The Florida Legislature will start a special session Monday at noon. Lawmakers scheduled three weeks for redrawing 40 state senate seats after the Florida Supreme Court found they violated anti-gerrymandering laws when they redrew congressional districts after the 2010 census. The decision prompted the Senate to end a second lawsuit challenging the senate map.
“As a lawyer I understand you have to judge future outcomes from past outcomes,” said Sen. Bill Galvano, R-Bradenton, chair of the redistricting committee.
Galvano said it was “prudent” to withdraw from the court fight and call a session to redraw senate districts consistent with the law and recent court decisions.
There are six proposed maps for lawmakers to consider. None will affect the 11 counties of Senate District 3, which includes Tallahassee and the Big Bend. The proposals could slightly alter the balance of power in the Senate, where Republicans enjoy a 26 – 14 super majority.
Voters’ preference in the 2012 presidential elections would give the GOP the edge in at least 22 districts under the proposals on the table. Democrats would be favor in at least 15 districts with 3 becoming tossups. Senate Democratic Leader Arthenia Joyner said a Senate redistricting session may be a recipe for a dog fight.
“You are talking about 40 different districts (and) then everybody has a vested interest in their own district,” said Joyner. “It’s not going to be Kumbaya, so we’ll see what happens.”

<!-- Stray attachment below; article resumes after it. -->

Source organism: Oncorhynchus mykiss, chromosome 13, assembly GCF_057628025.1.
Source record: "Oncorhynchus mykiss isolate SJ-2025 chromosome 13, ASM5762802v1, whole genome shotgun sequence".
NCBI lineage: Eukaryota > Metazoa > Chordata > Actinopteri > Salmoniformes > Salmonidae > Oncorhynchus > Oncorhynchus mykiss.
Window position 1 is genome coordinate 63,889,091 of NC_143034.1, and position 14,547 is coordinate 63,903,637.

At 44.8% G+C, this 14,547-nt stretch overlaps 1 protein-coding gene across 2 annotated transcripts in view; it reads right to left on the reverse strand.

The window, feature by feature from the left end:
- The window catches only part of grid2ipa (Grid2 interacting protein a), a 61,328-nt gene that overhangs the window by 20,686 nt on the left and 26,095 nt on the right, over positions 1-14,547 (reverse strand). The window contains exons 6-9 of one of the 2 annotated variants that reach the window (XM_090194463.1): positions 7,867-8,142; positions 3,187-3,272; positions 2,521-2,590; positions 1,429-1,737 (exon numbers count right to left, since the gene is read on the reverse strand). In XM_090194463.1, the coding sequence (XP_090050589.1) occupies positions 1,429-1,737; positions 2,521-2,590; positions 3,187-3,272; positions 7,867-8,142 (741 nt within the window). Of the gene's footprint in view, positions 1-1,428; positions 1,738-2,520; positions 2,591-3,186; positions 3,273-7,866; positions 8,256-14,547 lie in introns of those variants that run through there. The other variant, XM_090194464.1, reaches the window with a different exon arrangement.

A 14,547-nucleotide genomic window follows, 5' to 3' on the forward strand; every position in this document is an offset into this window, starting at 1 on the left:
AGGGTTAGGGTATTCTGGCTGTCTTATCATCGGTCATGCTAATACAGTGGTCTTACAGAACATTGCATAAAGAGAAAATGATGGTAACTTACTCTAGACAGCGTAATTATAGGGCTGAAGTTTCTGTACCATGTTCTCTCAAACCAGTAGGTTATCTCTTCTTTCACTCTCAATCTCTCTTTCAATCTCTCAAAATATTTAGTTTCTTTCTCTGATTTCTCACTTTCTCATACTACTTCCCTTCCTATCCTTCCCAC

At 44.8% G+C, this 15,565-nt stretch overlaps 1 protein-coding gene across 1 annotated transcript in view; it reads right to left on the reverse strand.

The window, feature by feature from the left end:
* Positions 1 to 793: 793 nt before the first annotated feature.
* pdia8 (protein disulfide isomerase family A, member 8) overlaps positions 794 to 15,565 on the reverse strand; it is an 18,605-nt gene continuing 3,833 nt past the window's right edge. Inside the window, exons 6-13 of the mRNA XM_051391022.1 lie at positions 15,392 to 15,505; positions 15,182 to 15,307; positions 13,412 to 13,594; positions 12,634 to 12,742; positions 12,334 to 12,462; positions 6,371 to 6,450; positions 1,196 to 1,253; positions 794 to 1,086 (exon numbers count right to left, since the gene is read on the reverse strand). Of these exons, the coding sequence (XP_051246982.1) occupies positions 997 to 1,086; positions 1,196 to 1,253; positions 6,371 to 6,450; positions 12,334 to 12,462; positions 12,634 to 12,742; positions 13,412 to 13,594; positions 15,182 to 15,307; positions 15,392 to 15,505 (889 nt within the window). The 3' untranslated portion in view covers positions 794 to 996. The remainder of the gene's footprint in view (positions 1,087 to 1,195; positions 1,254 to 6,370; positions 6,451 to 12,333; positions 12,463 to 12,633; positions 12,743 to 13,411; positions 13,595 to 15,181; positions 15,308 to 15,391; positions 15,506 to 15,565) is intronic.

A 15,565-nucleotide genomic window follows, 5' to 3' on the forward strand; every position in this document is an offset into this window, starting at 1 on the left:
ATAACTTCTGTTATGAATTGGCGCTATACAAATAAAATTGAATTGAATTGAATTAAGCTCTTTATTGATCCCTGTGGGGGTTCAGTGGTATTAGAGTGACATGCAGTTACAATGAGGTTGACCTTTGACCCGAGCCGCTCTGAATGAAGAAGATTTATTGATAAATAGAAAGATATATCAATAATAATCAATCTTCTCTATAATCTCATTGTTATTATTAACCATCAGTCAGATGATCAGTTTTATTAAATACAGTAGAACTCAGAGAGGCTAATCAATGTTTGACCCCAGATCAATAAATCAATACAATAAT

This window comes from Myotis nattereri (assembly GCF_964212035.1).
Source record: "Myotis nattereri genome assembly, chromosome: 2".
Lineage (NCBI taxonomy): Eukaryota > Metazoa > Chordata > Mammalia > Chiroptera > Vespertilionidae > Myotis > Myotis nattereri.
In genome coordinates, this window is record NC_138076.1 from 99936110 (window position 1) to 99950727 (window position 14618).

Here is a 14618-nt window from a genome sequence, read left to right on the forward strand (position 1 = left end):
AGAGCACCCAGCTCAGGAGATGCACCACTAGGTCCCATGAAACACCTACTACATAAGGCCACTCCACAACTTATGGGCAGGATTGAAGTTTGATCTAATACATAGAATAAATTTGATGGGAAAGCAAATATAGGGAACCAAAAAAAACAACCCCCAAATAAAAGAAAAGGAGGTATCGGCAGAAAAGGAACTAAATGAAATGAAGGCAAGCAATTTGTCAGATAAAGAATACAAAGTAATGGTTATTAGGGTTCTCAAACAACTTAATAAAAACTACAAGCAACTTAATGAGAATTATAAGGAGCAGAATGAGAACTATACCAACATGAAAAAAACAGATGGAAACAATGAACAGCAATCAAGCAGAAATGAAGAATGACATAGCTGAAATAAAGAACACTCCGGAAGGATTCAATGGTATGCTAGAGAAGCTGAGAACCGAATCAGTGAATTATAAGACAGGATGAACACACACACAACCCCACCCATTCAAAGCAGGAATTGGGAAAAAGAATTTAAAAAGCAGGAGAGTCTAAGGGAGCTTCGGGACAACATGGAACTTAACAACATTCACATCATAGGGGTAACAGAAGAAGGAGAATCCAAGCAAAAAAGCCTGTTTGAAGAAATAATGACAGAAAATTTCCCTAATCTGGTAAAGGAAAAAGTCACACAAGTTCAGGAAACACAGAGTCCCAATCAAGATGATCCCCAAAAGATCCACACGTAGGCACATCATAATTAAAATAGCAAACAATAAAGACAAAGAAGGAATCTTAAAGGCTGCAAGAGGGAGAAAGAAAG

A coalition of voter groups sued challenging the senate and congressional maps lawmakers created. The coalition charged the Legislature violated the Fair Districts amendment calling for compact districts respecting city and county boundaries when possible and that don’t improperly favor a party or candidate.
Leon Circuit Judge Terry Lewis presided over the congressional suit and has submitted a congressional map to the Supreme Court. Lewis’s ruling addressed the tier one (improper partisan intent) and tier two (incorporate geographic and political boundaries) complaints that produced the lawsuit.
Sen. Bill Montford, D-Tallahassee, said Lewis’s ruling provides lawmakers a blueprint for complying with the law and ending the redistricting fight.
“The law, the rules, the court decisions, they are rather specific and it’s just a matter of us working within those restraints, if you will, and doing it right,” said Montford, who sits on the joint redistricting committee.
“It may be painful and disconcerting to some, but we owe it to the people of Florida to get this out of the way so we can get to work on other issues.”